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DTRH: Finding New XQL Fields and Joining Data

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DTRH: Finding New XQL Fields and Joining Data


I was trying to look at some user login information through XQL and I started poking around the different fields that were being returned. I began one of the user login sample queries available in the query library and made a few small tweaks to de duplicate all the logins just so I could get a list of whatever account logged in that day.




The initial filter sets are event type and limits the results to a Windows event log ID 4624, which represents log ins. In the next line though you will notice that we extract a number of the field values from action_evtlog_message.The results returned looked like this:





 I was curious what the numeric value Logon_Type meant and what was all contained in that field so I copied the entire value and took a look to see if I could determine this, In doing so I noticed that it was basically the entire event log as captured in the Windows event log.


                   Sample Windows Event Log                                            XQL Field action_evtlog_message





This was interesting because it enlightened me to more of the fields that are probably available in the event log and other event logs that we capture.  Though even after going through all the data captured there still was no information to what the Logon_Type  actually represented. A little Google searching and I came to this Microsoft article which goes into detail around this event ID 4624:


What I found in this article was the list of what the Logon types were and the description. This information was extremely valuable in understanding the various aspects that the logon could. For example was it a user physically at the system or over the network, was this a service account, were the credentials somehow passed in cleartext? I’m not sure why this information would not be in the log itself but as an analyst or someone investigating account activity it is extremely useful.


This is actually a perfect use case for 2 XQL features, importing datasets and joining data!


First, I need the logon information provided on the Microsoft website in a format that XDR uses for imported datasets which can be either json or comma separated values. CSV was the obvious choice so I made the text file and copied the fields over separated by commas. The first line of the file actually needs to be the field names and those will be searchable in XQL so I used LogonType, LogonTitle, and LogonDescription.  Each line contains the respective values for those 3 fields and here is the final result:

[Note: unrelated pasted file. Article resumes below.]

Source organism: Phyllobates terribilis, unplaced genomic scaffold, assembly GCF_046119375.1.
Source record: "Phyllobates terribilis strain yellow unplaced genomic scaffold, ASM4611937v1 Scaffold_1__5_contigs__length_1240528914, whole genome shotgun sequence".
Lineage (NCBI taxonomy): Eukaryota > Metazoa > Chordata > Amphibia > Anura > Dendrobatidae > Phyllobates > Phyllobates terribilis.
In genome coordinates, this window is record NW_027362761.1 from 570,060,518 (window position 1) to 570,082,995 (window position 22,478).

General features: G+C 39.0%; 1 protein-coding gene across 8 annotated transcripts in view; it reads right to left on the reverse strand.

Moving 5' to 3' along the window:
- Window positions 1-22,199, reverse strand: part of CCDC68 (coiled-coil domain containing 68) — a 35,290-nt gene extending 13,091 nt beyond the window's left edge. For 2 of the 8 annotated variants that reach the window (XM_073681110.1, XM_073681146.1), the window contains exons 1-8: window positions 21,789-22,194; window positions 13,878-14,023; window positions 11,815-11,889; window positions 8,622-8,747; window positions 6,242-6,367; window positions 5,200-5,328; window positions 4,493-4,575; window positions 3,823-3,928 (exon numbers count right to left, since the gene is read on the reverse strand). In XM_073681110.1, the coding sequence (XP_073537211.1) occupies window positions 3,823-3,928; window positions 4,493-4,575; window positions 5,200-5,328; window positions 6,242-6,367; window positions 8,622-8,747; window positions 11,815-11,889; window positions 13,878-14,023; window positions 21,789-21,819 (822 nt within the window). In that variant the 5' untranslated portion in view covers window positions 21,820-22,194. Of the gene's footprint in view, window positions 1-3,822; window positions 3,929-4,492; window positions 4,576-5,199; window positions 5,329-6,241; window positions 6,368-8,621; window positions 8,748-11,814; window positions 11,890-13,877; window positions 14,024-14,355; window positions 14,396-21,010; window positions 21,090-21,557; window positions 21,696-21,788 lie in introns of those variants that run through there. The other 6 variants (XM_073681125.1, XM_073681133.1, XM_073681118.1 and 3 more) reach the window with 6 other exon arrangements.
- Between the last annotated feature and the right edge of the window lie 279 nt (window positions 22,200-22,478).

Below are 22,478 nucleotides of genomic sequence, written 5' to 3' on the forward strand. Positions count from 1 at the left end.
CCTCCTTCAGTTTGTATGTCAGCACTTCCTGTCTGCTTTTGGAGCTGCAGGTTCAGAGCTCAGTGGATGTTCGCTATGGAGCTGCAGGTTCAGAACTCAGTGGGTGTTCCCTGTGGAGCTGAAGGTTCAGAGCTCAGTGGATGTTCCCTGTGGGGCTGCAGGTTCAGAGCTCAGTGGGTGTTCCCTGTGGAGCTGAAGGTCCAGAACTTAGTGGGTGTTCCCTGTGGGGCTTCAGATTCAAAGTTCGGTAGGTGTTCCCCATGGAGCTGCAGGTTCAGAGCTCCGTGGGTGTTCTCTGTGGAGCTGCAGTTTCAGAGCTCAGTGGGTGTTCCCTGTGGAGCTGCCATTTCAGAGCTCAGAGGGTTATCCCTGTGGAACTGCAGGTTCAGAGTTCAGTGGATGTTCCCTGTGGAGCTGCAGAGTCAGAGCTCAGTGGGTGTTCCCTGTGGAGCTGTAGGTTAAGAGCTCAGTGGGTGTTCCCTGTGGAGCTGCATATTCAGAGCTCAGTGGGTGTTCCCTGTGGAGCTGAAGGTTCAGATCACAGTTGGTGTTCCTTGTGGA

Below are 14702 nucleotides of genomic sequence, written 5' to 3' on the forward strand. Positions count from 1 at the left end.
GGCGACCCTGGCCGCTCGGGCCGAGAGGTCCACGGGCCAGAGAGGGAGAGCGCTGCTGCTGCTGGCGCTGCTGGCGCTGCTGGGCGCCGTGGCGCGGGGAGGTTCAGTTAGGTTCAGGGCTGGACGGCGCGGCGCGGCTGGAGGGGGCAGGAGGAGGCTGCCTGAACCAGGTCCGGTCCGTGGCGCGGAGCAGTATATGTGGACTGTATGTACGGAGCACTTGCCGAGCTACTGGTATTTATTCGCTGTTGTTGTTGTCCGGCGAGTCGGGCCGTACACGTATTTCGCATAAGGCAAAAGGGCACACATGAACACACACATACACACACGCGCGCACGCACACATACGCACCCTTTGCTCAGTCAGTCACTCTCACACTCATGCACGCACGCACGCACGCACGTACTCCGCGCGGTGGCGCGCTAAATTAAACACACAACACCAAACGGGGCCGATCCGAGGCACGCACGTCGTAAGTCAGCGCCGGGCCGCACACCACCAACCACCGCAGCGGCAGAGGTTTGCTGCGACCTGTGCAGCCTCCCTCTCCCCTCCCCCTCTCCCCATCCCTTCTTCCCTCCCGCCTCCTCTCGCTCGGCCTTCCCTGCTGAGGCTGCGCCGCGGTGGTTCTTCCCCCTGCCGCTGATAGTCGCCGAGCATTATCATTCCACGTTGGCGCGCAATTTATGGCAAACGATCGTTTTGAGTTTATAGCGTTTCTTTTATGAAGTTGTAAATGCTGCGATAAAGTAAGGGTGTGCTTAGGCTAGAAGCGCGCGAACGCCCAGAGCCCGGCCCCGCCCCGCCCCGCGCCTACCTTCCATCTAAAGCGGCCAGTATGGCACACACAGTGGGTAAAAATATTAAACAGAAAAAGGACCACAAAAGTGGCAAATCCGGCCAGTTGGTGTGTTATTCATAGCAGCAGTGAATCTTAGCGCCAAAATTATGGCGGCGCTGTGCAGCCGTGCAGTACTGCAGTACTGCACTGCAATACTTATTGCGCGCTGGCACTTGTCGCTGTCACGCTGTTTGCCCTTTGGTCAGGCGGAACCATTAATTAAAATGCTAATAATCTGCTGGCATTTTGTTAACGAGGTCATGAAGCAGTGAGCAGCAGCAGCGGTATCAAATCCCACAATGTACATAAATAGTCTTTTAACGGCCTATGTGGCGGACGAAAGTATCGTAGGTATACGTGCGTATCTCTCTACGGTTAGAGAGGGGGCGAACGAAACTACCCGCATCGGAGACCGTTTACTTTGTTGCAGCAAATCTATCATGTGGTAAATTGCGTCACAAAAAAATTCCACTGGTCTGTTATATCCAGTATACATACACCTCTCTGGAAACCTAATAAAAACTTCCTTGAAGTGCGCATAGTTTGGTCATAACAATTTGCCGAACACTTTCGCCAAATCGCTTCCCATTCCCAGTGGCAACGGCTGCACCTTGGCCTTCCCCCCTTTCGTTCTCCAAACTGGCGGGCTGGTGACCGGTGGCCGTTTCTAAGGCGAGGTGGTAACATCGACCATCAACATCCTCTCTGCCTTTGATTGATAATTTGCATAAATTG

With this file completed I navigated back in the XDR console to ⚙️->Settings->Data Management and clicked +Lookup to import my newly created dataset.





Once the uploaded file is processed if becomes a new dataset usable within XQL. The name of the file becomes the name of the dataset and as previously mentioned the first line will define the field names. The file I used had a .txt extension and this also becomes part of the dataset name so to do this “cleaner” its probably best to leave off the file extension and just make sure the name of the file is something that would make sense when using.


Now what I wanted to do was associate the information from the Microsoft website around what the logon types meant with the numeric value we displayed for LOGON_TYPE field in XQL.  To do this I used the XQL stage command ‘join’. The join command merges 2 datasets together based on a matching criterion that you define. In this case both the dataset we originally searched on had the field LOGON_TYPE and are created dataset had a matching LOGONTYPE field. In the query below you can see where I added the join to the original query , the joined dataset gets the name you specify it with using the AS function and then that name is the index used before the fields. In my case I called it LT  and I then need to match LT.LOGONTYPE with LOGON_TYPE:




This would be the field that we matched and would add the additional logon title and description to our results where the match occurred.  The joined created results that now provide much more context and information that we did not have prior to importing the new dataset. As you can see the result give you additional detail that would be very useful in an investigation







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